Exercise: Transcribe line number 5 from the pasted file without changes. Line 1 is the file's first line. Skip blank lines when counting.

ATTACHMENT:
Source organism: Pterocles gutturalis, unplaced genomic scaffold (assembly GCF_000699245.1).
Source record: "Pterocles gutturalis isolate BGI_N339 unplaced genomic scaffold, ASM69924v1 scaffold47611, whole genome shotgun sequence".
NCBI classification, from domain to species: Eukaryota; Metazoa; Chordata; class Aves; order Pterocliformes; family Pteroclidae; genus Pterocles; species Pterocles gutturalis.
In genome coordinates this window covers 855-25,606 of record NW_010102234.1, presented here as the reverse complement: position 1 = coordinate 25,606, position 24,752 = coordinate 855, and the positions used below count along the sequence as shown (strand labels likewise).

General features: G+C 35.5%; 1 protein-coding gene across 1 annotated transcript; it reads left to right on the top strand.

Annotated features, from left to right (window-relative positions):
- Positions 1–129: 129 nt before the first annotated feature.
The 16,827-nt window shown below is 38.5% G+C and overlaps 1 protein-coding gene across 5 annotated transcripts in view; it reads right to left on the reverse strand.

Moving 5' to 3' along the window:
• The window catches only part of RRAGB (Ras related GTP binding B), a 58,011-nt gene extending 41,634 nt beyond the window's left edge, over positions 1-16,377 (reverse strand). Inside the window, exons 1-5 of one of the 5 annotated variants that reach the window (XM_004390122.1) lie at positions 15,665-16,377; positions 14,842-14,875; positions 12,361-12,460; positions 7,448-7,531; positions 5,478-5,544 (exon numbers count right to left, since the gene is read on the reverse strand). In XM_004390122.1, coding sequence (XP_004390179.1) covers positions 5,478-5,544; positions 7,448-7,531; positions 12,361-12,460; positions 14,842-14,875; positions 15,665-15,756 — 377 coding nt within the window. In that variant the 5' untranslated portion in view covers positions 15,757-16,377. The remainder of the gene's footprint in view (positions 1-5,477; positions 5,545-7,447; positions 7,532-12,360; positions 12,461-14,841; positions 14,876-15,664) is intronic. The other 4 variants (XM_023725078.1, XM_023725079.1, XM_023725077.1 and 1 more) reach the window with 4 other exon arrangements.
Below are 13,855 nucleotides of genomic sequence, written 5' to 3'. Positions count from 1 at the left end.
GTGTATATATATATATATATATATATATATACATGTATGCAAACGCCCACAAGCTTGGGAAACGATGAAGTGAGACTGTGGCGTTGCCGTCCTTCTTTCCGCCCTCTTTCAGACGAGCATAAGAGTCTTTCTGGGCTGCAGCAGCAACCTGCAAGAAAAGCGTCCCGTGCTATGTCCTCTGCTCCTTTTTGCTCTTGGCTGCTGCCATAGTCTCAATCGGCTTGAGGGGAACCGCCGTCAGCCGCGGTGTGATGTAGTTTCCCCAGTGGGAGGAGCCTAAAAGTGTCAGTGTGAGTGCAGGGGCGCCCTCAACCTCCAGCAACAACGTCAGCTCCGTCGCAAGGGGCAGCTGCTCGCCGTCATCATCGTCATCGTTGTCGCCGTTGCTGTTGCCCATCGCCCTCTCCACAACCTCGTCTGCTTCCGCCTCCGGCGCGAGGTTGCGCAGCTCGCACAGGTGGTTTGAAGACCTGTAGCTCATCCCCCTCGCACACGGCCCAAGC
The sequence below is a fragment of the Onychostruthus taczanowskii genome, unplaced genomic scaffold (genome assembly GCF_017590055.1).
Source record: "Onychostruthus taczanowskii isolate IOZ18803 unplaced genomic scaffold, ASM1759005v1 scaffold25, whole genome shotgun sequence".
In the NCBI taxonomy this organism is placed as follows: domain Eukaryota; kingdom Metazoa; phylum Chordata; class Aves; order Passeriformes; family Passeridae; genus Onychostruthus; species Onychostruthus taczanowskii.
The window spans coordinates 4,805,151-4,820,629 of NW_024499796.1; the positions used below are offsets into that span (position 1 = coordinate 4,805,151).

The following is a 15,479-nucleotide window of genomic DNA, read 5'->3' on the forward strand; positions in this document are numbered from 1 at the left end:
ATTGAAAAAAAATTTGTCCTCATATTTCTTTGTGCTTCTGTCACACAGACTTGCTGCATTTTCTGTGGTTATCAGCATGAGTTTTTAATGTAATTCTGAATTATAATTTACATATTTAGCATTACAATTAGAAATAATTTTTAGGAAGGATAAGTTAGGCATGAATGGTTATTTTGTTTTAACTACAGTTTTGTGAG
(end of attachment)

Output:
General features: G+C 35.5%; 1 protein-coding gene across 1 annotated transcript; it reads left to right on the top strand.